Protein Needs for Different Types of Training 

Endurance Training Protein Requirements  

Endurance athletes, such as runners, cyclists, and swimmers, require a higher protein intake to support muscle repair and recovery due to the prolonged nature of their training sessions. The general recommendation for endurance-trained individuals is between 1.2 to 1.4 grams of protein per kilogram of body weight (0.55 to 0.64 grams per pound). For instance, a 70 kg endurance athlete should aim for 84 to 98 grams of protein per day. 

Strength Training Protein Requirements 

Strength athletes, including bodybuilders, powerlifters, and those focused on resistance training, need even more protein to support muscle hypertrophy and repair. The recommended intake for strength-trained individuals is between 1.6 to 2.0 grams of protein per kilogram of body weight (0.73 to 0.91 grams per pound). Thus, a 90 kg strength athlete would require between 144 and 180 grams of protein daily to optimise muscle growth and recovery. 

Calculating Protein Needs Based on Body Weight 

To determine the precise protein needs for your clients, use their body weight as a baseline. For example: 

  • A 60 kg (132 lbs) endurance athlete should consume between 72 and 84 grams of protein daily (60 kg x 1.2 and 1.4).
  •  An 80 kg (176 lbs) strength athlete should aim for 128 to 160 grams of protein daily (80 kg x 1.6 and 2.0).  

By calculating protein needs based on body weight and type of training, you can provide personalised and effective nutrition advice. Understanding these protein guidelines and how they vary with different types of training is essential for any personal trainer. It ensures that you can give precise, evidence-based advice, helping your clients maximise their results and demonstrating your expertise in the field. 

Timing of Protein Intake 

Pre-Workout Protein 

Benefits of Consuming Protein Before Exercise 

Consuming protein before a workout can provide several benefits. Pre-workout protein helps prime the muscles for exercise, ensuring they have a steady supply of amino acids during the training session. This can lead to increased muscle protein synthesis (MPS) during and immediately after the workout, enhancing muscle growth and repair. Additionally, protein consumption before exercise can help stabilise blood sugar levels, providing sustained energy and preventing mid-workout fatigue.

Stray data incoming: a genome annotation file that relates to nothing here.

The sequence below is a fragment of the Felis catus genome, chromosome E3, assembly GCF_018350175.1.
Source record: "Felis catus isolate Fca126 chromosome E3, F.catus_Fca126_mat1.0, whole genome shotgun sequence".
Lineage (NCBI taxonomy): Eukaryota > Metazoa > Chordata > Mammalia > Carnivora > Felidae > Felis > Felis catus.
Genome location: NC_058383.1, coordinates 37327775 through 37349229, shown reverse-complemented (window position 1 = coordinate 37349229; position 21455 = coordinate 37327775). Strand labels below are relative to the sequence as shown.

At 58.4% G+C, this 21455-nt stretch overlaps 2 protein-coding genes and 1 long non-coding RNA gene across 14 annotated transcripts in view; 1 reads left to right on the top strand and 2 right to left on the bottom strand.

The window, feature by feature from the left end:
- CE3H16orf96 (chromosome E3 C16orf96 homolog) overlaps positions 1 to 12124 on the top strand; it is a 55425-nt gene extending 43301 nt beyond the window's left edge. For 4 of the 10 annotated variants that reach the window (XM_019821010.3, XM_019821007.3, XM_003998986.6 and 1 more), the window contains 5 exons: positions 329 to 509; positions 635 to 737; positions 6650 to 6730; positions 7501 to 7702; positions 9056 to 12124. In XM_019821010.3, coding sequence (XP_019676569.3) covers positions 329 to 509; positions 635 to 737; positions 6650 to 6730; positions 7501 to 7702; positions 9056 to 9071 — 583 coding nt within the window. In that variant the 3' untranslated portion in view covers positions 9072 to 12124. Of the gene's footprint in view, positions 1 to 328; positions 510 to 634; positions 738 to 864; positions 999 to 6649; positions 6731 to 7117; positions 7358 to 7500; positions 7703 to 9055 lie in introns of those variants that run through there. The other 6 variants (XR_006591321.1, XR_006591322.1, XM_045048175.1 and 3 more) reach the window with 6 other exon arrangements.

Recommended Amounts and Timing 

For optimal results, it is recommended to consume around 20 to 25 grams of protein about 30 to 60 minutes before exercising. This amount can vary depending on individual needs and the type of protein consumed. Fast-digesting proteins, such as whey, are ideal for pre-workout consumption as they quickly deliver amino acids to the muscles. If your client prefers whole foods, options like a small chicken breast or Greek yoghurt can also be effective. 

Post-Workout Protein 

The Anabolic Window: Myth or Reality? 

The concept of the anabolic window suggests that there is a short period post-exercise during which protein consumption can significantly enhance muscle repair and growth. While some studies support the existence of this window, suggesting that protein should be consumed within 30 to 60 minutes post-workout, more recent research indicates that the window may not be as narrow as once thought. Muscle protein synthesis remains elevated for several hours post-exercise, allowing for a broader timeframe for protein intake. 

Optimal Timing for Protein Consumption Post-Exercise  

Despite the debate on the exact timing, it is generally agreed that consuming protein shortly after a workout is beneficial. Aim for your clients to consume 20 to 30 grams of protein within two hours of completing their exercise. This helps kickstart the recovery process and provides the necessary nutrients for muscle repair. Fast-digesting proteins like whey are ideal immediately after a workout, while a combination of fast and slow proteins can be beneficial if your client won't have another meal for several hours.